We think everyone needs to know the truth about these common dog training misconceptions. Some of these can be sensitive subjects, especially #5, #6, & #7 because they are often spread by people who are well-meaning, but misinformed. If dogs could talk, I wonder what they would tell us about these myths! Tell us what you think by commenting on our Facebook post!
There aren’t many things more adorable than a tiny puppy pawing at your legs when you walk in the door. It’s so hard to say no to these little bundles of cuteness especially when they are just so excited to see you because they love you so much and want nothing more than your affection. It’s less adorable though, and can even be dangerous when these puppies grow into bigger dogs, but still jump at you and your guests.
From jumping up to nipping, going to the bathroom in the house, or chewing things that they shouldn’t, puppies can grow into wonderful, well-mannered dogs, but it is up to you to teach them right from wrong. Puppies learn everything they know about the world from what you present to them. Prevention is the best method when it comes to canine behavior and you can set them up for success with training. Stay tuned for our next blog post on solutions for biting and jumping puppies!
Classes like our Puppy Kindergarten are a great start. In our Puppy Kindergarten Class, we concentrate on dog socialization and basic manners and commands. An open dog playtime is also included in each class. If classes won’t work for you, we also offer private training, including Puppy Head Start. Doggy daycare, which we offer every day of the week (including weekends!) is also a great way to ensure that they learn proper social manners. Stop in or call us at (610)965-3647 to schedule training or daycare today.
If our first myth sounded all well and good to you, but your puppy is just too young to start, you may be surprised to hear that a minimum age for training is an outdated notion. We are often asked, “When should I start training my puppy?” In fact, we wrote a blog post addressing this question! In short, dog training begins as soon as you bring your puppy home.
Training isn’t all sit and stay, much of it is accomplished in simply teaching your dog daily routine and what is and isn’t acceptable in everyday life. As for formal obedience training? The sooner you begin, the easier it will be. As long as they are 10 days beyond their first distemper and bordetella vaccinations, we love seeing puppies even at just 8 weeks old in our Puppy Kindergarten classes!
The impression used to be that we should “let puppies be puppies” and start training after 6 months. I feel as though this insinuates that training is not an enjoyable activity for dogs. Dog training is not only about teaching your dog what you want them to do, it’s about strengthening your bond with your dog!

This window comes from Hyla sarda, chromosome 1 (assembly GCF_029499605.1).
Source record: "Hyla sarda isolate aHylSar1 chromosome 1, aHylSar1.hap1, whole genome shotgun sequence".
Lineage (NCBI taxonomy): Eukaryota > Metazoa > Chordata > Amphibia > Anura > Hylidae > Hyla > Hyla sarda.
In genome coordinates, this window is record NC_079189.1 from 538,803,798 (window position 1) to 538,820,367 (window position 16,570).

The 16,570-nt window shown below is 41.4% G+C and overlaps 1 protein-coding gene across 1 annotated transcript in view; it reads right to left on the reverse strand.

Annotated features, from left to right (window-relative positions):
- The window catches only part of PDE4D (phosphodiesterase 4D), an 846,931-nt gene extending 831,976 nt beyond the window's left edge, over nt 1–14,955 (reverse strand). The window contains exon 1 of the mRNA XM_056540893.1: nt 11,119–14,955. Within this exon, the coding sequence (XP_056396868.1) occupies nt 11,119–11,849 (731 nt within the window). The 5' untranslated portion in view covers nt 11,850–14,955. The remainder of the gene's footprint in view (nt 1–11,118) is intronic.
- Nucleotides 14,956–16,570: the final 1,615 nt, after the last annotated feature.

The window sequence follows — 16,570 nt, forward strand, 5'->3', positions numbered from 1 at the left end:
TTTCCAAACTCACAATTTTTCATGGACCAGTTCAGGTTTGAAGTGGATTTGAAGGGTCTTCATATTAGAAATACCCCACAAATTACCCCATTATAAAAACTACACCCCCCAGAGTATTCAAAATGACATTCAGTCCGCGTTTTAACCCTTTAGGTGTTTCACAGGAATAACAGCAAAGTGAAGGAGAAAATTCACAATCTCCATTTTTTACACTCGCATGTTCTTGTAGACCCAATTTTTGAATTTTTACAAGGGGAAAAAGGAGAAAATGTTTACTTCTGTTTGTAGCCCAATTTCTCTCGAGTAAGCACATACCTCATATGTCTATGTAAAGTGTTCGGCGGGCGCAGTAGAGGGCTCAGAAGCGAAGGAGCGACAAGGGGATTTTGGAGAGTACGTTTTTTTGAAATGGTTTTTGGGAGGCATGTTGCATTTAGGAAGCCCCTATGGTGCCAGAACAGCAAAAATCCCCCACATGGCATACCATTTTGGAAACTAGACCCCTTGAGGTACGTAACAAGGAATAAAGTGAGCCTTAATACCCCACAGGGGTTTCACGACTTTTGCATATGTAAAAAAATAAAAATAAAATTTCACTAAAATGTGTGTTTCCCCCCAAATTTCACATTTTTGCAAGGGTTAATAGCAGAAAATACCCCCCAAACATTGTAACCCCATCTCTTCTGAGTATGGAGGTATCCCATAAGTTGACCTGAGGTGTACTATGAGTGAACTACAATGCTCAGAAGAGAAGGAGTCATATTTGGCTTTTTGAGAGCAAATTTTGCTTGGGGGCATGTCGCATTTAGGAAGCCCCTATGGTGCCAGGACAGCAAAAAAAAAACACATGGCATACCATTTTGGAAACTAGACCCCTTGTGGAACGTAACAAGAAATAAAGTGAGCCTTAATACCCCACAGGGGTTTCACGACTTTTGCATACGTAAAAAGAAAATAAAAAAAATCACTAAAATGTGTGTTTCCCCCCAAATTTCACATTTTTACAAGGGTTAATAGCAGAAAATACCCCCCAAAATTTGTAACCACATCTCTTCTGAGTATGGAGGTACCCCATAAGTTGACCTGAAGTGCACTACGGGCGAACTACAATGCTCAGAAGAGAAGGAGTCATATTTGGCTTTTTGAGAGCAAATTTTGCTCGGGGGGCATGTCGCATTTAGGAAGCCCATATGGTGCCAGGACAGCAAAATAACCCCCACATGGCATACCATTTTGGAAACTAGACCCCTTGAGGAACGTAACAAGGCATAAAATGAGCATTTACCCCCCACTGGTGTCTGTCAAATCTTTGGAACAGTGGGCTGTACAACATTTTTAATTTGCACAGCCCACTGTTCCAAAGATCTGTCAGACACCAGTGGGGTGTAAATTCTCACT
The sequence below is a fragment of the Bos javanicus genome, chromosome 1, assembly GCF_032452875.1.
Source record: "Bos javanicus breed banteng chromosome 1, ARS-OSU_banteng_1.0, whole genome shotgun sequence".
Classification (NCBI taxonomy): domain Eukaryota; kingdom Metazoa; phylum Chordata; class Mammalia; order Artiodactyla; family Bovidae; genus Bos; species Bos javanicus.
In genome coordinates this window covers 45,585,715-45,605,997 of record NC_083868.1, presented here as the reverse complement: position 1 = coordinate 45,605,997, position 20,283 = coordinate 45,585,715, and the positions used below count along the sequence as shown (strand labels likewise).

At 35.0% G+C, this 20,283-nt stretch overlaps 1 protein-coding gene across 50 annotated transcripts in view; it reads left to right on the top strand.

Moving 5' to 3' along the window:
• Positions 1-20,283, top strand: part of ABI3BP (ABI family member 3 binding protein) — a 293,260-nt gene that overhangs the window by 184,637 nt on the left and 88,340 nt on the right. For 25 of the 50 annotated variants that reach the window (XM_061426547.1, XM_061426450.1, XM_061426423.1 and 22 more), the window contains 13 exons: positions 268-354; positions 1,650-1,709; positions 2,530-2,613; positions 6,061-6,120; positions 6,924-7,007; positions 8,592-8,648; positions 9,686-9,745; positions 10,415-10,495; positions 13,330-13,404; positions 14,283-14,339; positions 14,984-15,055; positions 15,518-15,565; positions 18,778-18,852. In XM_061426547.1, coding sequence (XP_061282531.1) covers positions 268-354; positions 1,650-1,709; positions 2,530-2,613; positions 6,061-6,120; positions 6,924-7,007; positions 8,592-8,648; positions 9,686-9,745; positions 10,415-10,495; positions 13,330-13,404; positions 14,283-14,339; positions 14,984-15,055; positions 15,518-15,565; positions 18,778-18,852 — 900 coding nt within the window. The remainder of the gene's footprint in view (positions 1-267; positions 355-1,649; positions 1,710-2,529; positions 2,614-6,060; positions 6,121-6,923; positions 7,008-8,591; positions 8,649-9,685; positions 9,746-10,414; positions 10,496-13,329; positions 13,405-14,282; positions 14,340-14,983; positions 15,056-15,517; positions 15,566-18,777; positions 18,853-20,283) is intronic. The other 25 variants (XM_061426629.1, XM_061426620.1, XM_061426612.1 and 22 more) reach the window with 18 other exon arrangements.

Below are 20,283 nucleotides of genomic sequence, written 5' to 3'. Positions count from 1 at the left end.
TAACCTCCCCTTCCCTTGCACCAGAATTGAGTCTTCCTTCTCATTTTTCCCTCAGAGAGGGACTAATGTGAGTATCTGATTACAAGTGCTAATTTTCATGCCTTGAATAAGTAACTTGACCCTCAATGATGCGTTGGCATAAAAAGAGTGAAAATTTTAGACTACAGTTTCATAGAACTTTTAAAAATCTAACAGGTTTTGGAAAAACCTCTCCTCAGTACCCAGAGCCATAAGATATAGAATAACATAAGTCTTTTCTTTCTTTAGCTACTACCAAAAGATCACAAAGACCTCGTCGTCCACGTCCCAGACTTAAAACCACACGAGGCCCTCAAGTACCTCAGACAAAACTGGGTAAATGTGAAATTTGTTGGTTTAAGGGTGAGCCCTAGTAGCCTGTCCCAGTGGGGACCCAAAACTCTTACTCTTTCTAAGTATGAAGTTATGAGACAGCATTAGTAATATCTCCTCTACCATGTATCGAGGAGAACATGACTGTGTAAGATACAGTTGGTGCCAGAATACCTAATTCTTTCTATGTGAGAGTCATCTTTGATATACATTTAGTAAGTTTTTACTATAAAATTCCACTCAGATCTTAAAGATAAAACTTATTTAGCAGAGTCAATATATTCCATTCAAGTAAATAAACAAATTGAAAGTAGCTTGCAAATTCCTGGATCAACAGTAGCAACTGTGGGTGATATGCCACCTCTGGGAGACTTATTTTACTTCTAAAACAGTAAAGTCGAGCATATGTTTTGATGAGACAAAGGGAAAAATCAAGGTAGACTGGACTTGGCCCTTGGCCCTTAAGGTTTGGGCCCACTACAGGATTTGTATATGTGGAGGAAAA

At Cold Nose Lodge, we love making dog training easy and fun. We even incorporate games into our classes that you can continue to play at home! During every class, there is an open playtime where your puppy is able to play with the other puppies. What could be more fun and cute than that? We would love for you to stop into our boutique so that we can meet your new addition! Give us a call to enroll in Puppy Kindergarten at (610) 965-3657.
Contrary to the proverb, you CAN teach an old dog new tricks! Not only can you get that old hound dog to muster up some pep and learn to “shake” and “roll over,” you can absolutely break bad habits that your dog has unfortunately picked up. From adopting a dog with no prior training to undoing the damage of not understanding just how important ongoing training is, all it takes is dedication and perseverance. You can have the relationship with your dog that you envisioned. Whether that be taking them on relaxing walks or not having to constantly apologize for their behavior. We want to help you strengthen understanding and communication between you and your dog and help you to have the best possible life together.
We offer free half-hour dog training consults with our on-staff certified dog trainer. These sessions are intended to assess your dog’s current training level and help you decide on the appropriate next step. Whether that be private training or one of our group training classes, we will offer you a personalized solution. Call us at (610) 965-3647 to schedule a consult or register for training.
If you just read the last myth and aren’t convinced, I’m talking to you! Maybe you have tried training time after time and nothing seems to stick. Maybe you can’t get your dog to focus long enough to try training in the first place. You don’t just have to live with the fact that your dog clobbers guests when they walk in the door and you don’t have to give up on walks because your dog drags you down the street. Those are just two common examples of poor behavior that we see. We have dealt with numerous unique training issues with varying degrees of severity. Whatever issue you are having with your dog, let us help you start moving in the right direction. Just living with an issue is not fair to either of you and there is hope!